Team members ski to polar bear den locations, pulling sleds of equipment behind them.

Team members skied into den locations, transporting their equipment on sleds. Along the way, they passed by open fjords normally filled with ice. Photo copyright BJ Kirschhoffer/Polar Bears International.

3/14/2016 1:23:06 PM

Svalbard Denning: Where Is the Ice?

By BJ Kirschhoffer, Director of Field Operations

I've traveled great distances from Polar Bears International's headquarters in North America to an island chain suspended between Arctic Russia and the northern reaches of Greenland—the legendary polar bear denning site of Svalbard, Norway. 

Here in this Arctic refuge, framed by snowy peaks and sheltered from the wind, two female polar bears with GPS collars and cubs roughly eight weeks old are tucked safely in their snow dens. The families will remain in their dens until the cubs are strong enough to follow their moms onto the sea ice to hunt.

Minus the collars, this is the same process that has taken place for hundreds of thousands of years-beginning when the polar bear's ancestors decided that sea ice could be a suitable place to make a living.

Every year, female polar bears across the circumpolar Arctic burrow into snowy holes or peat dens to wait, give birth, and raise cubs until they're big enough to leave the den.

What has changed in recent history is the sea ice. Human-caused climate change has melted massive amounts of sea ice or prevented it from forming in the places where such ice historically occurred. This sea ice is the very platform polar bears need to hunt seals, travel, and find mates. Mother bears rely on this fat-rich food source after months of fasting in their maternity dens.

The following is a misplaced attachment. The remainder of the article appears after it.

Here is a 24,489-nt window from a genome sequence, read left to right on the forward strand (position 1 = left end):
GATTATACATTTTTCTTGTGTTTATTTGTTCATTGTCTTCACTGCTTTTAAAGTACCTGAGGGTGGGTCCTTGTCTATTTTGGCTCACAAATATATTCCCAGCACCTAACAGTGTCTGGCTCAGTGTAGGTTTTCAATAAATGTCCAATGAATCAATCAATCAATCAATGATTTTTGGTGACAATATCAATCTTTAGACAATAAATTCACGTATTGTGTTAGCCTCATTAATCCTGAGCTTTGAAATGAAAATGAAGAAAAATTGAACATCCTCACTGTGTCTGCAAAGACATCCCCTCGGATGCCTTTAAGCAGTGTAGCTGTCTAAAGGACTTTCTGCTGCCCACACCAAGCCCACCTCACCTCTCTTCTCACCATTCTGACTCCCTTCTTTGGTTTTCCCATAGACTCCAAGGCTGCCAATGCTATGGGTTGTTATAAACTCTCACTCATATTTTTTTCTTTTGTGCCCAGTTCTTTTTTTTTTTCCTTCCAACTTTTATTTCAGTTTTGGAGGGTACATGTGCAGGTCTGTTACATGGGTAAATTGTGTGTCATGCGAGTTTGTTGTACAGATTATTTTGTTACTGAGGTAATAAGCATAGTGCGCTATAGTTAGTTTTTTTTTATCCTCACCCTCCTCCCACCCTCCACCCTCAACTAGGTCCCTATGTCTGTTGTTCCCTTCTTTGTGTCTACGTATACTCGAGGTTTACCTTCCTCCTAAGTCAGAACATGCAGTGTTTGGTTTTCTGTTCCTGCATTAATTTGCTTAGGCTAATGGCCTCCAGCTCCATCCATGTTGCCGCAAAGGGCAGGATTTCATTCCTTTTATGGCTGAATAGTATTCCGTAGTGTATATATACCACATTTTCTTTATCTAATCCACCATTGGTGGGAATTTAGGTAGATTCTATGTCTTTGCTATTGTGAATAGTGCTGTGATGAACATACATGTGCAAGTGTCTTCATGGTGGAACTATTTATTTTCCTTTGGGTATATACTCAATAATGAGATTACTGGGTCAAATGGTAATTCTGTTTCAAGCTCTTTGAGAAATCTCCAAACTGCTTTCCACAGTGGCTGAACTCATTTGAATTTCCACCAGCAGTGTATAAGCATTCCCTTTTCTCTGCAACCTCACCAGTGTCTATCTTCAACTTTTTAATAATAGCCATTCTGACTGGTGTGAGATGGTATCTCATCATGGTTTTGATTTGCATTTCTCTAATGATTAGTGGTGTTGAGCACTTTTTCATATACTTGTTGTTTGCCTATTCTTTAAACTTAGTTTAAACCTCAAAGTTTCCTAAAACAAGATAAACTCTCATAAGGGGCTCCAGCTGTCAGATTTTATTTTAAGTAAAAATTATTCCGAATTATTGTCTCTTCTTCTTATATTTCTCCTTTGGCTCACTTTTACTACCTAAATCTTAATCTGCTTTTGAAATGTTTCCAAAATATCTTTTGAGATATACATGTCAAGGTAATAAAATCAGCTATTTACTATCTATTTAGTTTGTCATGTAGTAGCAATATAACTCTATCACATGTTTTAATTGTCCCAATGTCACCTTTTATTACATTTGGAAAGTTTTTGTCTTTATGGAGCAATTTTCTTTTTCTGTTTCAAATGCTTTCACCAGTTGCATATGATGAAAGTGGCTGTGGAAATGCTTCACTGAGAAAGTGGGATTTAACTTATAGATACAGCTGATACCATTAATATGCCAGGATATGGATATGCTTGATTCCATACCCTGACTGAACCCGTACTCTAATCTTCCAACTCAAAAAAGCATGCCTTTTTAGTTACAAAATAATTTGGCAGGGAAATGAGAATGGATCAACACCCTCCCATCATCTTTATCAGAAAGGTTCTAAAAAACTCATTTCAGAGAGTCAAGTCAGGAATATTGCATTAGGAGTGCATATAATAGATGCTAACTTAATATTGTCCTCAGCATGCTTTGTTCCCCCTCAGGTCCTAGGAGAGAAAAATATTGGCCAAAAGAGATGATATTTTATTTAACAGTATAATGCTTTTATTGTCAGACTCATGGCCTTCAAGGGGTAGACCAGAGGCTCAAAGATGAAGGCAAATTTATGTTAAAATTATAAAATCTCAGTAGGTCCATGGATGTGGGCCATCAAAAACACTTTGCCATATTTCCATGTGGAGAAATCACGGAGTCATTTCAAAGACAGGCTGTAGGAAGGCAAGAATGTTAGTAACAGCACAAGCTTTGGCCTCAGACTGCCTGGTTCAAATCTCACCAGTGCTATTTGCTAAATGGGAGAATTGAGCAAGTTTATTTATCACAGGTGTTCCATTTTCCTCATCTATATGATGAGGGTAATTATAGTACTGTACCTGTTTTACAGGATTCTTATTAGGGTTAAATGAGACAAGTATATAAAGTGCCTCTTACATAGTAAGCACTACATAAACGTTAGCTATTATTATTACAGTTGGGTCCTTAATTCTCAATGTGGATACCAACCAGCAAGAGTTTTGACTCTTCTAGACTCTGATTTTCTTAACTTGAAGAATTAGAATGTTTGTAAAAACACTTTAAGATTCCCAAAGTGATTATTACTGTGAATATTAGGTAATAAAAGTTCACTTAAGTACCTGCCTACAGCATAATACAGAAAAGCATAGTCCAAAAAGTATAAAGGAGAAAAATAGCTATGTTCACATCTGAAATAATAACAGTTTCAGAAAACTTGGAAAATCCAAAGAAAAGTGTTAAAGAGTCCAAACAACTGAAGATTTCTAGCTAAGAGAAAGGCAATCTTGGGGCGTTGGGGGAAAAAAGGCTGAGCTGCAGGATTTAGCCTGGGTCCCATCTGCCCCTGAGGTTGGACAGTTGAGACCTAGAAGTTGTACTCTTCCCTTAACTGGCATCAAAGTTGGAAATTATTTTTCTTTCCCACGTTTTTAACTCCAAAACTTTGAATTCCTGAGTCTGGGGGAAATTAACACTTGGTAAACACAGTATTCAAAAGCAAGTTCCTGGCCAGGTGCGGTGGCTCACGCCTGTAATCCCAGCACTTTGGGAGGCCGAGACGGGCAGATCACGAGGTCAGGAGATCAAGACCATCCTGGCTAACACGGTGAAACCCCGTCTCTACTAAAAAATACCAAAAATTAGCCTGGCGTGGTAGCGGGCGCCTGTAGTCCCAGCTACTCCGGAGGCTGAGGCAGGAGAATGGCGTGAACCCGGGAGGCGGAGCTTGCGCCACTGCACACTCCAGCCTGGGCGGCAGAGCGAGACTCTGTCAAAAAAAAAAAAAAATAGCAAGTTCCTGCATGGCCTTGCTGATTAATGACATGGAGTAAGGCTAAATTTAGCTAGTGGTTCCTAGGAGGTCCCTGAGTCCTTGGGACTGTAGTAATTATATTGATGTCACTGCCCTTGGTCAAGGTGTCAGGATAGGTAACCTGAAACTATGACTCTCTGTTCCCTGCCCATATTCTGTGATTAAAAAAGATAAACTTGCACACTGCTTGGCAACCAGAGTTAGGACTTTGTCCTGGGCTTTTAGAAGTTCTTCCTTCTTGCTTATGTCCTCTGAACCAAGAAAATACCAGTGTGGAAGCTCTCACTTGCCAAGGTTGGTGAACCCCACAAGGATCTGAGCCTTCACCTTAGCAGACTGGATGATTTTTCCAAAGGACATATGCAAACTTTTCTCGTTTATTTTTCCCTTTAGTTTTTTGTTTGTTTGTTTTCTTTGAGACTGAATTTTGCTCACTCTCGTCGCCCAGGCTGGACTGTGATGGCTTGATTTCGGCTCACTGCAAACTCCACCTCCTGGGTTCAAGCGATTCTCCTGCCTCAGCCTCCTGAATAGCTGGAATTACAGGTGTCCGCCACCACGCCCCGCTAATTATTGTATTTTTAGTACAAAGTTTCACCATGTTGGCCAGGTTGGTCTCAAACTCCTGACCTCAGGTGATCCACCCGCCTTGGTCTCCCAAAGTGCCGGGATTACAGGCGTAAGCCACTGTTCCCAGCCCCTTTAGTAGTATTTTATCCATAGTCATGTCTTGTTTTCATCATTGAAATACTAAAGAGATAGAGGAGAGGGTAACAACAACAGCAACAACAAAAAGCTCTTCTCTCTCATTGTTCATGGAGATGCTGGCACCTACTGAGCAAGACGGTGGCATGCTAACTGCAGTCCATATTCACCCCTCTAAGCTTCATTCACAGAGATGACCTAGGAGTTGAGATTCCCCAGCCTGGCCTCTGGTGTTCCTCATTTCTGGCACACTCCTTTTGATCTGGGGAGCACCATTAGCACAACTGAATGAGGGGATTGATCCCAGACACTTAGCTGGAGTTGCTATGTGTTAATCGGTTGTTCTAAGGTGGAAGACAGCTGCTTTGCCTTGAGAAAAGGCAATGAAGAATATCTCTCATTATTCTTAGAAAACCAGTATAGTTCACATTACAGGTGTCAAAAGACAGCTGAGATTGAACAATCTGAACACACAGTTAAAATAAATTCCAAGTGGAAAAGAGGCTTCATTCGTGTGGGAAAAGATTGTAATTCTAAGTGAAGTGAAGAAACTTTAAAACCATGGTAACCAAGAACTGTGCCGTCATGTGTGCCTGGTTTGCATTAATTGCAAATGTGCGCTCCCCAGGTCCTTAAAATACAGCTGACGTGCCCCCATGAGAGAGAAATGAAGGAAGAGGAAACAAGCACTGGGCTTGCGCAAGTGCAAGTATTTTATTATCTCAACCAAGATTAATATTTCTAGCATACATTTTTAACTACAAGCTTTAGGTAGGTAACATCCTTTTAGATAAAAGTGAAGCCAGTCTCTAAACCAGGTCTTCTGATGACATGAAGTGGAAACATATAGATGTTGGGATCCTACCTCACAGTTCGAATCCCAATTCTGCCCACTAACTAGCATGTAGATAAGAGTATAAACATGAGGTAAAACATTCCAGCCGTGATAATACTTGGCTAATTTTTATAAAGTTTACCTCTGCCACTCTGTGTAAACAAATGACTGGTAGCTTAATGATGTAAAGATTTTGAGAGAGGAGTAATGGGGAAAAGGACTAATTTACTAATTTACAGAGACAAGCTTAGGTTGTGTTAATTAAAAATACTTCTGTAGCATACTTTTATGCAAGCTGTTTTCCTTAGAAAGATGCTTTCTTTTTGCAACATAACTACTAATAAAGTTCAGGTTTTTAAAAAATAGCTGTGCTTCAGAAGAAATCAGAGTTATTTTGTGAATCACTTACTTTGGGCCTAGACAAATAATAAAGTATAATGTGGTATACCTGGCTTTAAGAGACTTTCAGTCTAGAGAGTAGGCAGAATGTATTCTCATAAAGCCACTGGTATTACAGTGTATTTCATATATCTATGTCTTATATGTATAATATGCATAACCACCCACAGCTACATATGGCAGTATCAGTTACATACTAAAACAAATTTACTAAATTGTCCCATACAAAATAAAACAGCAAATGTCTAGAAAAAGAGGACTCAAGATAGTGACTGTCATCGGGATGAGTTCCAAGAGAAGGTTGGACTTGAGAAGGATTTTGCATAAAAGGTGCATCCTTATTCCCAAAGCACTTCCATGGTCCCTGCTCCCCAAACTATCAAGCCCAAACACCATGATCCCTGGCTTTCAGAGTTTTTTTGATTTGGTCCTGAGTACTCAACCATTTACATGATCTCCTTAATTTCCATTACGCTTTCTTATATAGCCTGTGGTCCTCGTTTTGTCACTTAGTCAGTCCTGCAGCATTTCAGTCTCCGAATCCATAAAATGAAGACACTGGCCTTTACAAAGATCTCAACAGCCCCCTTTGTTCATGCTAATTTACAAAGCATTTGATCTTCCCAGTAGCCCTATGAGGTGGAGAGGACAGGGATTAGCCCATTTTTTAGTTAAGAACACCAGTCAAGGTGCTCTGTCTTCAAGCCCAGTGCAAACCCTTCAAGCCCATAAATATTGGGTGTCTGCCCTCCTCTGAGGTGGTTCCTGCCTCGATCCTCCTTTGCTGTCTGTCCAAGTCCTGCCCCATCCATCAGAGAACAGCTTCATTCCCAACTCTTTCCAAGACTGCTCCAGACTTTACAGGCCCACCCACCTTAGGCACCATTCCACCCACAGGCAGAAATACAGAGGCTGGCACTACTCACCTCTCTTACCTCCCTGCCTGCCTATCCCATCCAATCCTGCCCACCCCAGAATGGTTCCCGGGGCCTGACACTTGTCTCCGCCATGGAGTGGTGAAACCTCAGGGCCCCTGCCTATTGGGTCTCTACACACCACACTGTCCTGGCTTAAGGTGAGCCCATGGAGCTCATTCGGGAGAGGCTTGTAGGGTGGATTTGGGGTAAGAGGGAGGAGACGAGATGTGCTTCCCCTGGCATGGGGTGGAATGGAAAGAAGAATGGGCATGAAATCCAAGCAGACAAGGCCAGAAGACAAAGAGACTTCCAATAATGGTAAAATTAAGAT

The moms and cubs now waiting in Svalbard have no idea that the sea ice they depend on isn't there this year. Temperatures have been unusually warm in the Arctic this winter, and the fjords and coast usually full of ice are now open water across much of Svalbard.

Historically, the entire island chain is nearly surrounded by sea ice that reaches down from the North Pole to just below the islands. But this year on the west side, it's all open water to well north of the islands. In fact, the Svalbard region has the lowest sea ice extent since record keeping began in 1967. If a female polar bear wants to find ice, she and her cubs will need to make tough decisions about where to go.

Over the next few days Dr. Megan Owen of the San Diego Zoo Institute for Conservation Research and I will be working with Jon Aars, Magnus Andersen, and Rupert Krapp of the Norwegian Polar Institute to deploy video cameras to record female polar bear behavior in the vicinity of den sites here in Svalbard. Our goal is to better understand their denning ecology and how they are faring in a changing Arctic.

Unlike our studies in Alaska, where we focus on the potential impacts of industry, in Svalbard, we'll also look at the possible effects of human activities from recreation and tourism.

The lack of sea ice and warm temperatures in the region this year are sobering and an indication of how fast conditions are changing in the Arctic. The rapid pace points to the need for swift action that will greatly reduce greenhouse gas emissions-improving conditions for polar bear moms, cubs, and all of us.

Special thanks to the sponsors of the Svalbard Den Project: Ouwehand Zoo and Yorkshire Wildlife Park.

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